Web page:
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Hon. Members: Object.

Debate to be resumed tomorrow.—[Mr. Heppell.]


Motion made,

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Hon. Members: Object.


Hartlebury 449 Safety Action Group

10.45 pm

Mr. Peter Luff (Mid-Worcestershire): It is a great but sad privilege to present the petition of 572 signatories, organised by the Hartlebury 449 safety action group. It is sad because the group came into existence in response to the recent death of a teenage girl on the very dangerous A449 between Kidderminster and Worcester at Hartlebury. The petitioners have seen the middle section of the road become immeasurably safer since the introduction of a radical traffic-calming scheme by the Highways Agency, and now feel that it is time to apply similar measures to the rest of the road, especially in the Hartlebury area. They hope that the petition will encourage the Highways Agency to move speedily. It states:

To lie upon the Table.

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Environmentally Friendly Fuels

Motion made, and Question proposed, That this House do now adjourn.—[Mr. Heppell.]

10.46 pm

Mrs. Helen Brinton (Peterborough): This is a large topic and I obviously cannot cover all aspects of it tonight. I have therefore chosen to concentrate on the areas in which I have been personally involved.

I realise that some of the issues that I am going to raise may not be entirely the responsibility of the Under-Secretary of State for Transport, Local Government and the Regions, my hon. Friend the Member for Plymouth, Devonport (Mr. Jamieson). Many of us are finding that the new departmental boundaries take a bit of getting used to; let us hope that the change will be positive. As the issues that I shall raise concern more than one Department, there is a mechanism for passing them for reply to the Minister with relevant responsibilities.

We should abjure parochialism in relation to national and European Community boundaries. I should like to give personal thanks and pay tribute to the delegation of French MPs whom I met today and with whom I discussed many of these topics.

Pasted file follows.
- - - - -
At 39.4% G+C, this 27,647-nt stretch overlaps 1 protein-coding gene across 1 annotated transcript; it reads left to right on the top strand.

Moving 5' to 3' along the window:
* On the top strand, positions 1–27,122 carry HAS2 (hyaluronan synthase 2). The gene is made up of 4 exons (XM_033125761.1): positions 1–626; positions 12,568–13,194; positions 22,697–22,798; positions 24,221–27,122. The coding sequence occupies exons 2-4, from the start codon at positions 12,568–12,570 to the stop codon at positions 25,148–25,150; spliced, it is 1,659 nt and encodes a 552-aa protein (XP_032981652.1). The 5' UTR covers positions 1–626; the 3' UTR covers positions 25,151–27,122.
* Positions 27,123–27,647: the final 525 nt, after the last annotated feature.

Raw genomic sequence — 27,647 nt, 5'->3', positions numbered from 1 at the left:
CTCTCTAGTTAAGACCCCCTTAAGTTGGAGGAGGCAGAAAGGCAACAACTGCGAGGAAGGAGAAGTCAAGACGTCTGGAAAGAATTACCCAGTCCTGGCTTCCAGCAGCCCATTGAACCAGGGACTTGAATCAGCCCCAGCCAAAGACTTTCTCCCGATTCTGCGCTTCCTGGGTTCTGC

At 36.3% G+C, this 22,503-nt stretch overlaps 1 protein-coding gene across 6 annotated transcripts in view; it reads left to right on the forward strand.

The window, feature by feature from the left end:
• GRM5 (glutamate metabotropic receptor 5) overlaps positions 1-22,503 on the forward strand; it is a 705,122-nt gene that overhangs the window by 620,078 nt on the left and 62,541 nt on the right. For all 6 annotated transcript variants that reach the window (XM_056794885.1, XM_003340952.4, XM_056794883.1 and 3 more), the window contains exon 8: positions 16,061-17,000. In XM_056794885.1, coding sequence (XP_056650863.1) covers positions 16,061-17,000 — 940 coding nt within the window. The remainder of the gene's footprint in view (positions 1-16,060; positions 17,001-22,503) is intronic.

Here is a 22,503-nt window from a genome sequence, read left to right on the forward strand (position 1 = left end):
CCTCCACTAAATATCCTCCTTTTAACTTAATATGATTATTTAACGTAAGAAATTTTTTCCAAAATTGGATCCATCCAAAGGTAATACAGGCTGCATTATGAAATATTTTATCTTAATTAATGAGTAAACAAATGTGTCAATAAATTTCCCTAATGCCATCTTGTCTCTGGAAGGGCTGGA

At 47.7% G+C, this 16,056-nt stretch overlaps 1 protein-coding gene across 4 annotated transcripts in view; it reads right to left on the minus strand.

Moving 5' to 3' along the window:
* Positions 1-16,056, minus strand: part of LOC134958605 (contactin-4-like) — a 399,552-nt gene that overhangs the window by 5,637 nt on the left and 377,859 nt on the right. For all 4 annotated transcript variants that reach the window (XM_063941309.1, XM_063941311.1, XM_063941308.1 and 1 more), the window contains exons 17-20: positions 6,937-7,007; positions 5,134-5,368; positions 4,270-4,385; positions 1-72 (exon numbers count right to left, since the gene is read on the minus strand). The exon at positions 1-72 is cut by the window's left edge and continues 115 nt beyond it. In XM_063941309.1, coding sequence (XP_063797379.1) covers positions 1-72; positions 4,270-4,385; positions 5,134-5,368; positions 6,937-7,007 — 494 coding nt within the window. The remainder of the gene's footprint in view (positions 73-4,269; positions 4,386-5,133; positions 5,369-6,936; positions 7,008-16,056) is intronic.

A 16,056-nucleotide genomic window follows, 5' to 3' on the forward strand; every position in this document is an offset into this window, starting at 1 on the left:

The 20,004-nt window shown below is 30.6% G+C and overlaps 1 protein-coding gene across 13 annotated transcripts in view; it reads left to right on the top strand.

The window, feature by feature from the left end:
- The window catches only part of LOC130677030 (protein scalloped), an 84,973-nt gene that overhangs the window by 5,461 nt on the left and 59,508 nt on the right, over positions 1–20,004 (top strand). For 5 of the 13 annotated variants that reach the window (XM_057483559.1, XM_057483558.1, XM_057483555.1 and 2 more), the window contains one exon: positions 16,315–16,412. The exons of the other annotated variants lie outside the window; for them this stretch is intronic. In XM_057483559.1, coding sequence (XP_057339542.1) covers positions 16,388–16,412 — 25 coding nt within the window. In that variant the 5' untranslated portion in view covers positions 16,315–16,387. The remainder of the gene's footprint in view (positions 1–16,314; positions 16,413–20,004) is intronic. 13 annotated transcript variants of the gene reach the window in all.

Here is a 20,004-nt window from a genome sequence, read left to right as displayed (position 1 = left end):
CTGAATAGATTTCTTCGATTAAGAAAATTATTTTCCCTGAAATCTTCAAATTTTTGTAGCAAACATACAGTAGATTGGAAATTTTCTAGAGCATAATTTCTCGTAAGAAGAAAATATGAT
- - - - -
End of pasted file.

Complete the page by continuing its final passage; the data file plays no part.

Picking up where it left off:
During my lifetime and that of the majority of hon. Members, growth in road traffic has been so fast that it has been impossible to cope with its consequences for congestion, pollution, health and climate change. It is unsustainable, however many new roads we build. Undoubtedly, in the longer term, we shall adopt new patterns of road use and may travel shorter distances to work, own fewer private cars and rent more. I find that solution very convenient, as I am a non-driver.

Public transport certainly needs to be improved, and new forms will be developed, including road transport. At present, however, few people are willing to give up their cars or the freedom and flexibility that that mode of transport provides. Or, if they are willing in theory, they cannot see how their life style can be maintained without cars. People cannot, overnight or alone, decide to relocate their homes, work, children, shopping, school and leisure facilities, however concerned they are about pollution and its effect on health, climate and the future of the planet.

People in more remote areas have even less choice and have to travel, both to obtain the majority of their goods and services and to work. That is where the Government must intervene. We elect Governments partly to provide the solutions to problems that we cannot solve by acting alone; they should provide solutions in the short term and address and influence longer-term trends. Part of the short-term solution to the problems caused by increasing road traffic is the development and supply of alternative fuels. Hon. Members may know that, during my period of service in the previous Parliament on the Select Committee on Environmental Audit, I consistently championed the use of road fuel gases in vehicles. Such gases are consistently more environmentally friendly in terms of air quality strategy pollutants than petrol or diesel are. If we consider just one pollutant, particulates, the health gains from reducing particle levels are greater than for those of any other pollutant. About 20,000 people a year suffer medical problems owing to particulates. Most—75 per cent. of them—particulate emissions from road transport are from diesel engines.